Friday, October 30, 2009

The Game Is Rigged!

Harvard University is offering a class on "The Wire" a powerful series that was a masterpiece about some realities in America shown on television, which was written by David Simon an ex-newspaper investigative reporter turned school teacher who is brilliant and Ed Burns an ex-cop. It is a story that gets down to the nitty gritty and leaves no stone unstoned.

One day I happen to come across the series,"The Wire" by accident while trying to find something to watch on Comcast's On Demand program schedules. I had surgery and was bed ridden so to speak. At first, I thought to myself, okay this is just another one of those unrealistic cop and drug dealers stories. How wrong I was. I wind up watching every last series that was available that day, sixteen to be exact, until like most people I couldn't wait to see what, in the next espisode that hadn't been released yet, would happen next.

You would have to watch it for yourself to see what strange effect "The Wire" will have on you and how it even challenges you to see the humanity even in some of the bad guys in the story. You might even find yourself liking some characters such as Omar who in real life you wouldn't have anything to do with, which is another reason that made series so unique, challenging, and compelling. Of course, there are some characters that you'll love to hate as well like Naaman Brice's mother, Senator Clayton, Nerese, the top ranking police officials who are only interested in stats, and of course Marlo Stanfield.

All in all, "The Wire" was a powerful series that moved the emotions and challenged people to think beyond the surface of urban life and dug right into the root and shows why the war on drugs does not work. It was the first time that someone had written something where reality played out on the screen and delivered the cold hard facts about the drug war, poverty, capitalism, politics, economics, education,and the police department. David Simon left no stone unturned and he delivered what may be hard for some to swallow the truth.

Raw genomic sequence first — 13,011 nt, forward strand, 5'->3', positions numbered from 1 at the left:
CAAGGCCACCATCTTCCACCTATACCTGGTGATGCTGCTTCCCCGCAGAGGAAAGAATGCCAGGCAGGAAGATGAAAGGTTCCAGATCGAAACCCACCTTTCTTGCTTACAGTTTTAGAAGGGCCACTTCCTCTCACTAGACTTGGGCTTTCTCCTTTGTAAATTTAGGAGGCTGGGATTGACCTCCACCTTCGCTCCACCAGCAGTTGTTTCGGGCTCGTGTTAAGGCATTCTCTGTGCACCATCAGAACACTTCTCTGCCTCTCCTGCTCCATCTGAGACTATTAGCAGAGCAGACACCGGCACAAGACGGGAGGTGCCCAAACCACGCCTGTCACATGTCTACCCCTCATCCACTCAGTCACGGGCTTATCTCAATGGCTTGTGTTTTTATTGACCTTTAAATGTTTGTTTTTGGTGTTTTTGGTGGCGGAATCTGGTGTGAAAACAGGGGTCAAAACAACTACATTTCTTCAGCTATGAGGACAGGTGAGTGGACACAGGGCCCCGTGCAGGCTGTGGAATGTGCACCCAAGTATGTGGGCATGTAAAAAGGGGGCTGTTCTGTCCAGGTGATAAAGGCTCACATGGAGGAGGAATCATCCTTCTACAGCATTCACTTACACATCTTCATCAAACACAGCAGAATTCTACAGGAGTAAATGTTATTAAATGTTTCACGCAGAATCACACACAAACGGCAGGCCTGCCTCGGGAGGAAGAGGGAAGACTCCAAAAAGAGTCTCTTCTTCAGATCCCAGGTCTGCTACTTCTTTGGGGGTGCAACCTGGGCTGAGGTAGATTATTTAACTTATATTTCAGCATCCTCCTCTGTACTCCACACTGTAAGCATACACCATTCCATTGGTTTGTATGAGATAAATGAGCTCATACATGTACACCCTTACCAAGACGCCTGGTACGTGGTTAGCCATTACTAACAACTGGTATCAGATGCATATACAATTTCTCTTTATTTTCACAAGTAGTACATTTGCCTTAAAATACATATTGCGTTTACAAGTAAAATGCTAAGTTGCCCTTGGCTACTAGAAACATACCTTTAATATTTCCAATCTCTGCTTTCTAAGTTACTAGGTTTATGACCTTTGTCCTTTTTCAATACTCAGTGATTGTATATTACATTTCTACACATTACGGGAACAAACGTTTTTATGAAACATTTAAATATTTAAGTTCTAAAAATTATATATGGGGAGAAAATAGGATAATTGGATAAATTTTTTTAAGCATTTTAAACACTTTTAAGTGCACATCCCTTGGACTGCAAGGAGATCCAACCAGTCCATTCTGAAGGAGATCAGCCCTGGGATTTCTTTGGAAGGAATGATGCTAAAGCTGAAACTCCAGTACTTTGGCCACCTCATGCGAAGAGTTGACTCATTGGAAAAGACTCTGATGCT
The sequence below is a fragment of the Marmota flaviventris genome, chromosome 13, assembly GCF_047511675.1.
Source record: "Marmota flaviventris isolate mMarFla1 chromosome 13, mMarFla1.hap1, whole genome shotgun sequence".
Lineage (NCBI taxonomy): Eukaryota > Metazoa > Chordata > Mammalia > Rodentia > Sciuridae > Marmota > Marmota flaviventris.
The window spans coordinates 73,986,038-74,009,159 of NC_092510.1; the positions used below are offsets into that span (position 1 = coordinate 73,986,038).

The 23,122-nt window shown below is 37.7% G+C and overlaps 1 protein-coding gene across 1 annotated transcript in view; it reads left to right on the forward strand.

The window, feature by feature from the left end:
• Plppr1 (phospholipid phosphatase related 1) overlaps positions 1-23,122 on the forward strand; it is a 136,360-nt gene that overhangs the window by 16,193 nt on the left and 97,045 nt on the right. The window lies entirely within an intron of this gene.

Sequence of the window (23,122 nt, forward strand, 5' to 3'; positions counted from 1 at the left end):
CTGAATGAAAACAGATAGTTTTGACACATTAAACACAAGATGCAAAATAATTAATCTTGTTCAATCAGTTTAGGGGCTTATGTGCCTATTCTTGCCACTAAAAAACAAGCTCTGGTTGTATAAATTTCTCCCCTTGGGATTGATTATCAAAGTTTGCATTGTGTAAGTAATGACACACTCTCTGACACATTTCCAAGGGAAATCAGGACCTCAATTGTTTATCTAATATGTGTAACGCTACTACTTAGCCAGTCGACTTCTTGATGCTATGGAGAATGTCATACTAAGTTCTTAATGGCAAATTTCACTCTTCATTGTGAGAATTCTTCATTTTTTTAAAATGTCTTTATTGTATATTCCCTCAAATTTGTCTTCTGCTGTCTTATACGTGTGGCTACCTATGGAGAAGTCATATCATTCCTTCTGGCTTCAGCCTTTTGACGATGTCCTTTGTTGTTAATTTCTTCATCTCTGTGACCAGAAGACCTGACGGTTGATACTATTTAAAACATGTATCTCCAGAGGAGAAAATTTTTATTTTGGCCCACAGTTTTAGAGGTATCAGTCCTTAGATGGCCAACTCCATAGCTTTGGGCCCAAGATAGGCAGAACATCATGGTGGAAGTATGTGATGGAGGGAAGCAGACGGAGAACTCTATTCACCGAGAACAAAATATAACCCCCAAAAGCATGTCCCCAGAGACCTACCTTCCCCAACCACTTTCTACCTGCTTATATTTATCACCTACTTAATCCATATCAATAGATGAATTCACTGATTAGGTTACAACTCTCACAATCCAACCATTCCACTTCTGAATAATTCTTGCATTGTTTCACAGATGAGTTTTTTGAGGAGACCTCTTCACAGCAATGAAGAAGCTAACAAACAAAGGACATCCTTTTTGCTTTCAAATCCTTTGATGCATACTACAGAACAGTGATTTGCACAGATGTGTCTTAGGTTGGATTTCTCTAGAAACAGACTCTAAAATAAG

David Simon appeared on Bill Moyers show and the two of them had an interesting exchange between the two of them regarding "The Wire" and these are some highlights from that conversation:

"If you don't need 'em, why extend yourself? Why seriously assess what you're doing to your poorest and most vulnerable citizens? There's no profit to be had in doing anything other than marginalizing them and discarding them." ~~David Simon~~

"Over the past 20 years, the elite one percent of Americans saw their share of the nation's income double, from 11.3 percent to 22.1 percent. But their tax burden shrank by about one-third." Now those facts tell us something very important. That the rich got richer as their tax rates shrunk. But it doesn't seem to start people's blood rushing, you know?" ~~Bill Moyers~~

"...Capitalism is the only engine credible enough to generate mass wealth. I think it's imperfect, but we're stuck with it. And thank God we have that in the toolbox. But if you don't manage it in some way that you incorporate all of society, maybe not to the same degree, but if everybody's not benefiting on some level and if you don't have a sense of shared purpose, national purpose, then all it is a pyramid scheme. All it is, is-- who's standing on top of whose throat? ~~ David Simon~~

"...That critical moment when American labor was pushed so much to the starving point that they were willing to fight. And I actually think that's the only time when change is possible. When people are actually threatened to the core, and enough people are threatened to the core that they just won't take it anymore. And that's-- those are the pivotal moments in American history, I think, when actually something does happen.~~ David Simon~~

"...It sounds radical at the time, but it's basically a dignity of life issue. And you look at things like that. You look at the anti-Vietnam War effort, in this country which, you know, you had to threaten middle class kids with a draft and with military service in an unpopular war for people to rise up and demand the end to an unpopular war. I mean, it didn't happen without that. So, on some level, as long as they placate enough people. As long as they throw enough scraps from the table that enough people get a little bit to eat, I just don't see a change coming." ~~David Simon~~

"...There was an institution that is supposed to serve you or that you are supposed to serve. And it's supposed to care for you, and, and be a societal positive-- it will find a way to betray you." ~~David Simon~~